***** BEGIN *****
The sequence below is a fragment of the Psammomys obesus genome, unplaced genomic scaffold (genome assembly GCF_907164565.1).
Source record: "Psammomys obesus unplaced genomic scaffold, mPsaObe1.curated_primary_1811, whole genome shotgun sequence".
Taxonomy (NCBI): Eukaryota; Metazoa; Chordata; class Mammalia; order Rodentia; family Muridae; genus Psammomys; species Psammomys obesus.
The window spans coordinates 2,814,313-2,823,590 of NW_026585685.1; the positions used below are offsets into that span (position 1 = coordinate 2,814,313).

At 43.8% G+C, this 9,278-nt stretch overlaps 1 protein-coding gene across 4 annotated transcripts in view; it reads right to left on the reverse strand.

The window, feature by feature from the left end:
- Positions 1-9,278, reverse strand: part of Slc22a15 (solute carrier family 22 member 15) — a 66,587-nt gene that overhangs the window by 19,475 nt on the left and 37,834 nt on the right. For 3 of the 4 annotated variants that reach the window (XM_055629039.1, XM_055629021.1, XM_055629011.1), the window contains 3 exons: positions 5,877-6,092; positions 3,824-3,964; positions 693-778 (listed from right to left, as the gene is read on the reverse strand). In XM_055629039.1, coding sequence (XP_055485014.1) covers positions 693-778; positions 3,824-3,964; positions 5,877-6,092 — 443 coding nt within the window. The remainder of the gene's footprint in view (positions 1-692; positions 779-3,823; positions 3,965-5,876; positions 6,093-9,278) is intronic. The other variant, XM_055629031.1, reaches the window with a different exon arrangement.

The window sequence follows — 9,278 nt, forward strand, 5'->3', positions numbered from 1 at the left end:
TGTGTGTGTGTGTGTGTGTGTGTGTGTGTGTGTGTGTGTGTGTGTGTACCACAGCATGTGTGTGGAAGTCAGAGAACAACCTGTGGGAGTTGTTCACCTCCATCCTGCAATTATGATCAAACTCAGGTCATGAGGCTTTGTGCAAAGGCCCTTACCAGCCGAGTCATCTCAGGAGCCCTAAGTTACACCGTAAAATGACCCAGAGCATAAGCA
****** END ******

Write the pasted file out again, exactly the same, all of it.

The sequence below is a fragment of the Psammomys obesus genome, unplaced genomic scaffold (genome assembly GCF_907164565.1).
Source record: "Psammomys obesus unplaced genomic scaffold, mPsaObe1.curated_primary_1811, whole genome shotgun sequence".
Taxonomy (NCBI): Eukaryota; Metazoa; Chordata; class Mammalia; order Rodentia; family Muridae; genus Psammomys; species Psammomys obesus.
The window spans coordinates 2,814,313-2,823,590 of NW_026585685.1; the positions used below are offsets into that span (position 1 = coordinate 2,814,313).

At 43.8% G+C, this 9,278-nt stretch overlaps 1 protein-coding gene across 4 annotated transcripts in view; it reads right to left on the reverse strand.

The window, feature by feature from the left end:
- Positions 1-9,278, reverse strand: part of Slc22a15 (solute carrier family 22 member 15) — a 66,587-nt gene that overhangs the window by 19,475 nt on the left and 37,834 nt on the right. For 3 of the 4 annotated variants that reach the window (XM_055629039.1, XM_055629021.1, XM_055629011.1), the window contains 3 exons: positions 5,877-6,092; positions 3,824-3,964; positions 693-778 (listed from right to left, as the gene is read on the reverse strand). In XM_055629039.1, coding sequence (XP_055485014.1) covers positions 693-778; positions 3,824-3,964; positions 5,877-6,092 — 443 coding nt within the window. The remainder of the gene's footprint in view (positions 1-692; positions 779-3,823; positions 3,965-5,876; positions 6,093-9,278) is intronic. The other variant, XM_055629031.1, reaches the window with a different exon arrangement.

The window sequence follows — 9,278 nt, forward strand, 5'->3', positions numbered from 1 at the left end:
TGTGTGTGTGTGTGTGTGTGTGTGTGTGTGTGTGTGTGTGTGTGTGTACCACAGCATGTGTGTGGAAGTCAGAGAACAACCTGTGGGAGTTGTTCACCTCCATCCTGCAATTATGATCAAACTCAGGTCATGAGGCTTTGTGCAAAGGCCCTTACCAGCCGAGTCATCTCAGGAGCCCTAAGTTACACCGTAAAATGACCCAGAGCATAAGCA